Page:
GT_BLF _New = GT_BLF * GT_PWR _Clean GT_PWR _HB * GT_PWR _COR GT_PWR _BAS

Because heat rate may be estimated if power is known, the corresponding heat rate of the gas turbine (GT_HR_Clean) may then be determined by the control unit 130 at step 925 according to the following formula:

GT_HR _Clean = GT_HR _EXP * f ( GT_BLF _New ) f ( GT_BLF )

where the function f(BLF) gives the ratio of the gas turbine 105 heat rate at base load fraction to the base load heat rate of the gas turbine 105, under reference conditions. The control unit 130 may also determine the corresponding exhaust enthalpy of the gas turbine (GT_EXH_Energy_Clean) according to the following formula:

GT_EXH _Energy _Clean = GT_PWR _Clean * ( GT_HR _Clean * 1.054 3600 - 1 - GT_AUX _Ratio )

where 1.054/3600 is a conversion factor used to change the units of GT_HR_Clean from Btu/kilowatt-hour to a non-dimensional unit. It will be understood that a different conversion factor may be used if different units are involved in the determination of GT_HR_Clean.

After the various operating parameters following an offline compressor wash are determined for the gas turbine 105, the control unit 130 may determine the effect that the clean gas turbine 105 will have on a steam turbine 125 being powered by the exhaust from the gas turbine 105. At step 930, the control unit 130 may determine the change in steam turbine 125 power (ST_PWR_Change) according to the following formula:


ST PWR_Change=(GT EXH_Energy_Clean−GT EXH_Energy)*nbottom

Then, at step 935, the control unit 130 may recalculate the gas turbine 105 power needed to maintain the same output in the combined cycle power block 100 after an offline compressor wash is performed on the gas turbine 100. The recalculated gas turbine 105 power (GT_PWR_Iter) may be determined according to the following formula:


GT PWR Iter=GT PWR HB−ST PWR_Change

Once the gas turbine 105 power following an offline compressor wash is recalculated, the two determined values for the gas turbine 105 power following an offline compressor wash, GT_PWR_Clean and GT_PWR_Iter, may be compared to one another. At step 940, the control unit 130 may determine whether any discrepancy between GT_PWR_Clean and GT_PWR_Iter are within the established tolerance according to the following formula:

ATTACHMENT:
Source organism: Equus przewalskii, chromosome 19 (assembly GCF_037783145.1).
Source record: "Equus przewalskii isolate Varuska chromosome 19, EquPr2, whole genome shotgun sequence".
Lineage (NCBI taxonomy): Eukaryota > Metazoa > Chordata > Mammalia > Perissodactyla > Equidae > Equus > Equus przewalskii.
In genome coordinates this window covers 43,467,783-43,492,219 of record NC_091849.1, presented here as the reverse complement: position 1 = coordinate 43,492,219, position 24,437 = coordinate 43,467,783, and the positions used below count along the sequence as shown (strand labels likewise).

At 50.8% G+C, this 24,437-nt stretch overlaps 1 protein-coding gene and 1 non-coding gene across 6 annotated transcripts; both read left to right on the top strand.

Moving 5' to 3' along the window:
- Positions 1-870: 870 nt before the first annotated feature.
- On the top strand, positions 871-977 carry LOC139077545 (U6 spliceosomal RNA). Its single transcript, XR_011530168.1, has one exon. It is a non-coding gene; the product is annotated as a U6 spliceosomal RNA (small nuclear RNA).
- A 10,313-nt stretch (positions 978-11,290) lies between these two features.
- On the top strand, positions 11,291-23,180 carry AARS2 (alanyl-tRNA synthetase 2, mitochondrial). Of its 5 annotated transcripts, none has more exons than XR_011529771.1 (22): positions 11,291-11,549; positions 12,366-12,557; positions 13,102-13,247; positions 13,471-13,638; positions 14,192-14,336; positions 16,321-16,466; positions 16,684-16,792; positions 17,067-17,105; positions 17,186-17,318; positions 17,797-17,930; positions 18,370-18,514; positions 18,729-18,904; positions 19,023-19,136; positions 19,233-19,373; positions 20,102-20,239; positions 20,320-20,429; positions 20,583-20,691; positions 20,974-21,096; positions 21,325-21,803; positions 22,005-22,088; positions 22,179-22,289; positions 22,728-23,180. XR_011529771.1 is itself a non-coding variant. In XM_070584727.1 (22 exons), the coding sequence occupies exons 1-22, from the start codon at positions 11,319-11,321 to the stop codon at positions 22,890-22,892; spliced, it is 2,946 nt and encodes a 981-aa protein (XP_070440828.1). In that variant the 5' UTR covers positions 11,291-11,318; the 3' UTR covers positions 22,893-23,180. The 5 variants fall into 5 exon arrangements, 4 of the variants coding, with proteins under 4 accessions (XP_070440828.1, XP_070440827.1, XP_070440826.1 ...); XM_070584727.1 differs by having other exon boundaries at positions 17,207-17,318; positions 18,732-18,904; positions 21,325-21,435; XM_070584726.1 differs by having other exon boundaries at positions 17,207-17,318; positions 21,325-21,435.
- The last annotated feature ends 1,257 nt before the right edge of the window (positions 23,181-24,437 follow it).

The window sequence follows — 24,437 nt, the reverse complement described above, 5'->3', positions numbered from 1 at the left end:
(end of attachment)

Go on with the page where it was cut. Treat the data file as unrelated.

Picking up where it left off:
( GT_PWR _Iter - GT_PWR _Clean ) GT_PWR _Iter tolerance

If any discrepancy between GT_PWR_Iter and GT_PWR_Clean is within the established tolerance, then the assumed value of GT_PWR_Clean is accurate and that value may be used to determine the recoverable impact to fuel consumption in the combined cycle power block 100 at step 810. If however, any discrepancy between GT_PWR-Iter and GT_PWR_Clean is greater than the established tolerance, then a new value of GT_PWR_Clean may be assumed at step 945 according to the following formula:

GT_PWR _Clean = GT_PWR _Iter + GT_PWR _Clean 2

Then, the control unit 130 may return to step 920 and repeat steps 920-940 in order to determine whether the new assumed value for GT_PWR_Clean is accurate.

Many modifications and other embodiments of the inventions set forth herein will come to mind to one skilled in the art to which these inventions pertain having the benefit of the teachings presented in the foregoing descriptions and the associated drawings. Therefore, it is to be understood that the inventions are not to be limited to the specific embodiments disclosed and that modifications and other embodiments are intended to be included within the scope of the appended claims. Although specific terms are employed herein, they are used in a generic and descriptive sense only and not for purposes of limitation.

Referenced by
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US8352148May 21, 2008Jan 8, 2013General Electric CompanySystem for controlling input profiles of combined cycle power generation system
US8738326Mar 23, 2011May 27, 2014General Electric CompanyPerformance characteristic calculation and comparison
US8751423Nov 30, 2010Jun 10, 2014General Electric CompanyTurbine performance diagnostic system and methods
US20110106680 *Mar 5, 2010May 5, 2011General Electric CompanyTurbine operation degradation determination system and method
US20120283988 *May 3, 2011Nov 8, 2012General Electric CompanyAutomated system and method for implementing unit and collective level benchmarking of power plant operations
US20130311139 *May 18, 2012Nov 21, 2013General Electric CompanySystem and method for controlling and diagnosing a combined cycle power plant
EP2124113A3 *May 12, 2009Sep 28, 2011General Electric CompanyControl of combined cycle power generation system
WO2013045540A2 *Sep 27, 2012Apr 4, 2013Nuovo Pignone S.P.A.Systems and methods for determining a level of fouling of compressors
Classifications
U.S. Classification701/99, 702/1, 702/34, 702/189, 702/187, 701/1, 702/127, 701/100, 702/33, 702/182
International ClassificationG06F17/40, G06F19/00, G05D1/00
Cooperative ClassificationY02E20/16, F04D27/02
European ClassificationF04D27/00
Legal Events
DateCodeEventDescription
Aug 1, 2006ASAssignment
Owner name: GENERAL ELECTRIC COMPANY, NEW YORK
Free format text: ASSIGNMENT OF ASSIGNORS INTEREST;ASSIGNORS:ZHANG, YANDA;PECHTL, PETER;PETEK, JOSEF;REEL/FRAME:018037/0839;SIGNING DATES FROM 20060725 TO 20060727
Owner name: GENERAL ELECTRIC COMPANY, NEW YORK
Free format text: ASSIGNMENT OF ASSIGNORS INTEREST;ASSIGNORS:ZHANG, YANDA;PECHTL, PETER;PETEK, JOSEF;SIGNING DATES FROM 20060725 TO 20060727;REEL/FRAME:018037/0839
May 2, 2014REMIMaintenance fee reminder mailed
Sep 21, 2014LAPSLapse for failure to pay maintenance fees
Nov 11, 2014FPExpired due to failure to pay maintenance fee
Effective date: 20140921